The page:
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Welcome to BenWoods.com
The world's not revolving faster, nor have its inhabitants been hibernating, but time is moving faster. If time doesn't slow down, it could get pulled over, and it won't stand a chance in court.
Vacations have a lot to do with the insane pace of minutes. No, not the vacation you take. The vacation other people around you take. Many people working at the Journal have taken trips all across the United States, even to Canada. When someone leaves any business for a break, the remaining people must suffer the consequences.
Most sensible people would probably concede, pay the ticket and try harder next time. Not me. Finally, Aug. 2 at 8:50 a.m., the charges were dismissed. I was a free man. But the way it happened was a bit intriguing.
Boy it's hot outside. That's why I'm inside now. People keep talking about beating the heat. You've got to be kidding. You couldn't even beat the heat with a large frying pan. To avoid one silly clichÃ©, I've decided to live by another â€” if you can't beat it, join it. Here's a short list of things to do to join the heat:
Start a fire â€” You can burn a lot faster, and burn a lot more for that matter. The folks at Woodstock 99 decided to light a few bonfires, loot shops and get really, really angry. Unfortunately, Willie Nelson escaped with few burns.
Bad things happen.
There's nothing anyone can do; they just happen. This past week, we saw our fair share of incidents. Nationally, a man whose life has been in a continual spotlight died in a plane crash. Locally, a young woman was found dead after being missing since July 4.
Tragedies strike at all times, mostly when least expected. There are numerous levels of tragedies, yet they all come back to one thing â€” loss. Losing something or someone can be devastating. But eventually, the void becomes a part of you, while you try fervently to concentrate on other things.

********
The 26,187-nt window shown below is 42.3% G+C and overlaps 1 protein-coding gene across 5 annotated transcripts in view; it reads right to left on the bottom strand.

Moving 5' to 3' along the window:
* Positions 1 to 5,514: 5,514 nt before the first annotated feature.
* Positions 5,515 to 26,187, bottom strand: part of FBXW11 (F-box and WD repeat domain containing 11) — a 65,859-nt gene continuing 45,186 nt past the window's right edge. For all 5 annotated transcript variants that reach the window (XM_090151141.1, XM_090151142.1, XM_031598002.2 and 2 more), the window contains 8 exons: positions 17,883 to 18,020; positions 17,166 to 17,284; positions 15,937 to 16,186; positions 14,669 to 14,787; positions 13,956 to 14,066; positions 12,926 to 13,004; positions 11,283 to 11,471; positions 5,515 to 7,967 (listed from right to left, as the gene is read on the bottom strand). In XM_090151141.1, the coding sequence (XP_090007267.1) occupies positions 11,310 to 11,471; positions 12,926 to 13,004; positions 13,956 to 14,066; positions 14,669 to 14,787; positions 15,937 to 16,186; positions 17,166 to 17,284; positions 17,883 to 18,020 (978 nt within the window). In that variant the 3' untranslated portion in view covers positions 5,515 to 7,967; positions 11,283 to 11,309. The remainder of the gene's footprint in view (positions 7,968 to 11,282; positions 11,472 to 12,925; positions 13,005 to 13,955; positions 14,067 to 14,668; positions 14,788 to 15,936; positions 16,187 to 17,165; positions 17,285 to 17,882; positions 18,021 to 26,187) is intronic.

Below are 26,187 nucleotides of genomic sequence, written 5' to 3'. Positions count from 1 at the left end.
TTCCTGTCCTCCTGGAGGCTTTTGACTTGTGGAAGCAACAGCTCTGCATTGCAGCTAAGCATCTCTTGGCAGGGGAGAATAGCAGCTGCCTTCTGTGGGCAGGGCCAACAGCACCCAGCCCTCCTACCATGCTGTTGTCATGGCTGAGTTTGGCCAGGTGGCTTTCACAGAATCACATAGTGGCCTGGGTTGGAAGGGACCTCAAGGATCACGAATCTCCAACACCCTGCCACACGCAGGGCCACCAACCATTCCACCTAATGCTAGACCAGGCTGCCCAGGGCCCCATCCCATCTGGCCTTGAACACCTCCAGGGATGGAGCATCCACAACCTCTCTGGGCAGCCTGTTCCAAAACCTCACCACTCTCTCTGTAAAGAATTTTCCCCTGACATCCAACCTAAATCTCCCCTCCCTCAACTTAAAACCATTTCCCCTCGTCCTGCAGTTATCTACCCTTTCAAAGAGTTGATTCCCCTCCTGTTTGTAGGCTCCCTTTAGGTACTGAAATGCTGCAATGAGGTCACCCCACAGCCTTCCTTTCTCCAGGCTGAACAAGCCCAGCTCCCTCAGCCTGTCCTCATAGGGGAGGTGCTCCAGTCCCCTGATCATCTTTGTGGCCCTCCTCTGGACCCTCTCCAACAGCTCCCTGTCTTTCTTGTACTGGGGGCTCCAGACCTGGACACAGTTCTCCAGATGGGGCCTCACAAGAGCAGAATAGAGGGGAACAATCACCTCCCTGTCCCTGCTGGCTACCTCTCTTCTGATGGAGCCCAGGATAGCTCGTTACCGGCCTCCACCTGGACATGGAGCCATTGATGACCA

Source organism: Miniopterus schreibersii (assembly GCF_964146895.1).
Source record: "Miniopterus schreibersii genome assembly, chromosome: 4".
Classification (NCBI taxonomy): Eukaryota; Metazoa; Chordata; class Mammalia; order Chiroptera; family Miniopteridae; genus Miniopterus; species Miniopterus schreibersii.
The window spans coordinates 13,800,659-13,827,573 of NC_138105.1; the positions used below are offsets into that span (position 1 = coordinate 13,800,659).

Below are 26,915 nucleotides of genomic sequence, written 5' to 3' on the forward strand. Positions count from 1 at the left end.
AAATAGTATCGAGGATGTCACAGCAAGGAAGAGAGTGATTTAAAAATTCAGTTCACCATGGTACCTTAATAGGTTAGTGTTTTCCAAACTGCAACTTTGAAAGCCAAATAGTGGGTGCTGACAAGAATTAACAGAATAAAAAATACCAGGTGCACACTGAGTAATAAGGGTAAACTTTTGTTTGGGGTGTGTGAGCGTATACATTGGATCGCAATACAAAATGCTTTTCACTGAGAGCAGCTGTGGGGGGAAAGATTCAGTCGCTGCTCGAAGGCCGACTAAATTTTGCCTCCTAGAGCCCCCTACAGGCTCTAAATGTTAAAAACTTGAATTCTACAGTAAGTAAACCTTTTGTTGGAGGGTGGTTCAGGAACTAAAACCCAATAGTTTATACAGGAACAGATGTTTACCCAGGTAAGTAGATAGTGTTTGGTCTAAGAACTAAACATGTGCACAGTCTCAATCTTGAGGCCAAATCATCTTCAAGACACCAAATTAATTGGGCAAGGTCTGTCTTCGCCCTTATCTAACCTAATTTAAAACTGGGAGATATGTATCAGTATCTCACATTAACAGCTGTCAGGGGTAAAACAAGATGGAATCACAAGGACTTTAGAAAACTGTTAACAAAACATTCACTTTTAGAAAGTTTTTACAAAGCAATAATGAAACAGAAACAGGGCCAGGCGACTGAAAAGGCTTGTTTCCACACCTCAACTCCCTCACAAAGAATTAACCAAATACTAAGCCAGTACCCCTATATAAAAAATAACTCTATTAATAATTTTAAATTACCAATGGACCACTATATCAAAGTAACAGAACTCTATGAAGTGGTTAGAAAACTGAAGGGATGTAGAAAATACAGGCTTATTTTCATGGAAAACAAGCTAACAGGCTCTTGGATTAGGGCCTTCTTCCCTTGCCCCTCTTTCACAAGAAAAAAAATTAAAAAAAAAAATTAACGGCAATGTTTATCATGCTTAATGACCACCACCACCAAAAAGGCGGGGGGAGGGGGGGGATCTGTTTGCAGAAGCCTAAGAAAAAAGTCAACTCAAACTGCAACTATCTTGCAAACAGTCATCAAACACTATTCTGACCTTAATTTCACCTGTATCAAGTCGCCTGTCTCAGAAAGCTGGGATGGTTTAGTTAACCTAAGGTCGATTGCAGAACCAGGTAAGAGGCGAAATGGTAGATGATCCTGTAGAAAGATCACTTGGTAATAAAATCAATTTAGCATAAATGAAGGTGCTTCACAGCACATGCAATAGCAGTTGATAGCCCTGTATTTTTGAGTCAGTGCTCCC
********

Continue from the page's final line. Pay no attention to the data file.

In today's society, there are two groups of people â€” ones who get paid to cut grass and ones who cut grass only because it's their duty to the country. Actually there's a third, smaller group of people, composed mostly of apartment dwellers, kids and travel agents. But they, too, have either had to cut the grass or will in the future.
From the Archive
Like any sane human, I like apples. Yes, I like both the fruit and the computer, but let's stick with the edible one for now.
The problem, however, is there are many varieties of apples, so when I go to the grocery, it can be somewhat difficult to pick me favorite. Then again, I do like just about all varities, but I'm sure there are some I've never had. So how would I find out about the types of apples I'm missing?
It's mildly amusing to me how people -- the media, your next-door neighbor, the waving chicken mascot on the corner of your street -- will make it a point to remind you how right they were about something they predicted. Maybe they picked Florida to win the men's NCAA basketball championship, or maybe they picked Taylor to win "American Idol." But it's interesting to note how hardly anyone reminds you about a wrong prediction.
They say that if you believe enough in something, and have enough persistence to see it through to the end, then regardless of the circumstances, it will be accomplished.
It's a good thing there are Internet weather sites. Yes, it's beneficial for travelers to know if it's going to be nice at their destination. It's great to know if a large snowfall is coming, so everyone but bartenders can be off work. You can even check out the weather where all your friends live.
I thought that maybe fewer people would drive since gas seems to be more expensive than an average vehicle. But I'm still waiting in traffic all over the place, on the way to and from work. Hasn't it occurred to anyone that we are all paying close to twice as much for gasoline as we did a year ago? Wouldn't they be interested in knowing how to conserve their fuel?